Lazenby and Manz also noted that the City added an amendment to the community development code that prevents properties from being put into non-conforming status if they sell land to add to the right-of-way.
Overall, councilors expressed confidence that the construction impacts have been adequately addressed. The project is currently expected to begin construction work in the summer of 2018.
Goal: Explore options for economical housing for all sectors of the community (disabled, retirees, and especially workforce).
Average Score: 2.8
The council held an initial study session on economical housing solutions in June, with a follow-up in October. When assigning their ratings, several councilors noted the complexity of the topic — a wide variety of policies and options were discussed, and the council did provide City staff with feedback on several of them.
"We have the groundwork for a code rewrite to make Accessory Dwelling Units more attractive to build," Councilor Theresa Kohlhoff said.
On the other hand, she said, the council learned that Portland recently implemented a similar policy and has been struggling to prevent new ADUs from being used as Airbnb units. That's one of the issues the council needs to sort out to make sure it's getting things right for housing policies, she said.
"We hope to refine the City's development code in early 2018 to assess the few sites we have in Lake Oswego that may have potential for multi-family housing development," LaMotte added, "possibly including outreach to experts in affordable housing."
Goal: Decide on the future of the municipal golf course.
Average Score: 2.7
The golf course goal received generally low marks, due to a lack of any substantial decision or improvements to the course this year.
The council did hold a lengthy study session that examined several big-picture solutions, including substantial alterations to the physical size and number of holes on the course or possibly building a new home for the Parks & Recreation Department at the site.
"A lot of discussion so far, but no definitive answers," Studebaker said. "It is too important to rush a decision."
One significant decision did emerge from that discussion: The council is intent on preserving the golf course in some form, rather than eliminating golf entirely. The council is scheduled to revisit the golf course issue in January.
Goal: Construct pathway connections, using available System Development Charges.
Average Score: 2.5
Pathway connection projects are another recurring council goal, but 2017 appeared to show disappointing results. Two pathway projects were submitted for bids this year, but neither received any responses and the City is planning to re-advertise the projects in January.
"Our pathway projects have been the victim of a robust construction year," Manz said.
Buck added that it was disappointing to see the City take only "small bites at completing new pathways," but said he was encouraged by gradual progress on the issue.
Gudman also criticized a council decision to reduce the initial level of a new Transportation Systems Development Charge rate that was scheduled to be implemented this year, which he said will deprive the City of income and push some pathway projects back into the 'unfunded' category.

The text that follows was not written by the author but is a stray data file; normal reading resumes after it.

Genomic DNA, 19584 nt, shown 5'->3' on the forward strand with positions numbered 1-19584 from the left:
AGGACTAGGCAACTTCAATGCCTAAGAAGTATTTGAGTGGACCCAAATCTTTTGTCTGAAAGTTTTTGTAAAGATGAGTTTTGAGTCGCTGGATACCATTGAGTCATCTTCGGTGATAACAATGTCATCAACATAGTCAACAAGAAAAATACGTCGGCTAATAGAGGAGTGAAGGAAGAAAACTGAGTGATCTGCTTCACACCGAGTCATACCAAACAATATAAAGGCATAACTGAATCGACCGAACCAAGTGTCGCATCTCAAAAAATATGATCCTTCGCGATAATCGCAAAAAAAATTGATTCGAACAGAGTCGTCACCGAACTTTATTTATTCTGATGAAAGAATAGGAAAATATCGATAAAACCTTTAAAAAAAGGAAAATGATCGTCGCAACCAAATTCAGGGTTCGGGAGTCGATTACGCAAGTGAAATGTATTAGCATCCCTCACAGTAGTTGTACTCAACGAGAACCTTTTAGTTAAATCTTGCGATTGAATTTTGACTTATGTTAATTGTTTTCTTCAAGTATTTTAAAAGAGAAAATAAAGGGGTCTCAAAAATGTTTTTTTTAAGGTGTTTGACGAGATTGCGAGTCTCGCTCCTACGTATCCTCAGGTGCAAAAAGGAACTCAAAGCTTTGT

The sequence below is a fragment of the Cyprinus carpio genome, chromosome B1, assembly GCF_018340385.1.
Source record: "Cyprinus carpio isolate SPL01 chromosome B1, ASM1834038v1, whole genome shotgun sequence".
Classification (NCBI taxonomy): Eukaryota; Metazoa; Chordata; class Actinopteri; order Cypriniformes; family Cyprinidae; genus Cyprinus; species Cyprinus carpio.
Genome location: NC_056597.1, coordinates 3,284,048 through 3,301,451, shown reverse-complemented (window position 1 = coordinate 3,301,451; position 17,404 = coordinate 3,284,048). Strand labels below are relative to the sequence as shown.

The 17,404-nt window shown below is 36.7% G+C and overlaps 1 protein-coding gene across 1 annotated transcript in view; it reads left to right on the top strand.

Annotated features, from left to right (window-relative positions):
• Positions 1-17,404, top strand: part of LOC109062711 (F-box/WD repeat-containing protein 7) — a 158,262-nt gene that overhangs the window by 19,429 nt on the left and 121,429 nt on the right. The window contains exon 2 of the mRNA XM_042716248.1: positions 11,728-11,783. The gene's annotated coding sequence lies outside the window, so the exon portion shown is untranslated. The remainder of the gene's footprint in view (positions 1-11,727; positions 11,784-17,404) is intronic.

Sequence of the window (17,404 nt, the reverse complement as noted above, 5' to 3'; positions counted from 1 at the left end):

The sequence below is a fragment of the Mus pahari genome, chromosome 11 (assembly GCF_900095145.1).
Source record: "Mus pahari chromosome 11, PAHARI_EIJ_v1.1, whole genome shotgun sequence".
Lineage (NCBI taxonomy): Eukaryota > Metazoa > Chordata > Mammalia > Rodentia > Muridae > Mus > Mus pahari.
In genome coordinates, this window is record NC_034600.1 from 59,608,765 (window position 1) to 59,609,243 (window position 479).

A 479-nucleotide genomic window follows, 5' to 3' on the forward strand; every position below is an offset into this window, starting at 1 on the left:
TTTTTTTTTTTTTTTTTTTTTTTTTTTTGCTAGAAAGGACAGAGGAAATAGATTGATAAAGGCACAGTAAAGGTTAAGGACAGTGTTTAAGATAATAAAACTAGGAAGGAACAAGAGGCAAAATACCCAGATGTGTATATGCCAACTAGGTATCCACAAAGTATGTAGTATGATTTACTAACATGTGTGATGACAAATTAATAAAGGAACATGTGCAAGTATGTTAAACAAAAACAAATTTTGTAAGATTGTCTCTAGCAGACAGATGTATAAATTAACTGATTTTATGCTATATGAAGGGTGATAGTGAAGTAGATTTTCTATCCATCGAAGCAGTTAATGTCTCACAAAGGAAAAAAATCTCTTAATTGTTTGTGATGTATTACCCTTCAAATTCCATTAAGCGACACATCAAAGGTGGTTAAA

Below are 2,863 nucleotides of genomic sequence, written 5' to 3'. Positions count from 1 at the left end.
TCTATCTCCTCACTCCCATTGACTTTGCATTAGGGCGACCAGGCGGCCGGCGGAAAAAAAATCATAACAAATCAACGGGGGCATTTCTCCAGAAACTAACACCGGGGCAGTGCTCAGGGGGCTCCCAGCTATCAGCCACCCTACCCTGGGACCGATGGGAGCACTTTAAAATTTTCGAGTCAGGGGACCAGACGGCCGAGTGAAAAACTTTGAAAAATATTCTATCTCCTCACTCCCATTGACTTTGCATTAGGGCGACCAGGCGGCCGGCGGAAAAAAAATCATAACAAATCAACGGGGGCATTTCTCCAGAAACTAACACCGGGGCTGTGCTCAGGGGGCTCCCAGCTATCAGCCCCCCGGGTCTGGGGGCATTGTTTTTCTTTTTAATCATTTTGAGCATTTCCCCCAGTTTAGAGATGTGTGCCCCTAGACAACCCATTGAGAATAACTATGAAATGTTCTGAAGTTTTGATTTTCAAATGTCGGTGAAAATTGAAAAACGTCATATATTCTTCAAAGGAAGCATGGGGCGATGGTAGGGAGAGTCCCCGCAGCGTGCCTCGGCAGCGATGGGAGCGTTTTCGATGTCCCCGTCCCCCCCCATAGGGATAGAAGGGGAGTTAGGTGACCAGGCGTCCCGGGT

"The non-implementation of the proposed SDC increase will significantly impact the ability of the City to construct new pathways, bikeways, connections," Gudman said.
Goal: Adopt a strategy for addressing PERS increases, both internally (financial plan) and externally (legislation).
Average Score: 2.2
Most of the councilors rated PERS progress as fairly low, although many pointed to the state Legislature as the primary culprit.
"A lot of this depends on state legislative action," Studebaker said, "which has been sadly lacking."
Gudman noted that the PERS board is scheduled to publish its tentative increases for 2019-2021 this month, which will help the council plan how to respond next year.
At the local level, councilors highlighted the fact that Lake Oswego avoided adding any new staff positions, and Lazenby said the tax base has seen steady growth. O'Neill said the City will mainly need to focus on medium-term solutions.
"We're OK for the next couple of years," he said. "We're probably OK 25-30 years out, because the LORA (redevelopment districts) will be totally funded and all those dollars will be coming at our general fund. It's what happens 10 years out (that needs attention)."
Goal: Continue to work with regional partners on a Willamette Shoreline Trail for bike/ped use while preserving future options for rail.
Average Score: 1.9
The future of the Willamette Shore rail line has been a back-burner issue for Lake Oswego ever since the City joined with a consortium of nearby government agencies to purchase right-of-way with the goal of preserving it for future use.
In recent years, Lake Oswego has quietly investigated the possibility of turning the right-of-way into a bike and pedestrian path, but several members of the consortium want to make sure the trail could still be converted to transit use at a later time, and it's unclear whether the corridor's century-old easements allow it to be used for anything other than rail traffic.
"I want it for mass transit," Kohlhoff said, "and I am afraid we could lose the right to use it for rail if we did something else on it."
Neither of these issues has been definitively resolved, and both appear to still require considerable work. LaMotte also said the consortion members other than Lake Oswego don't appear to have much of an appetite for the bike path concept.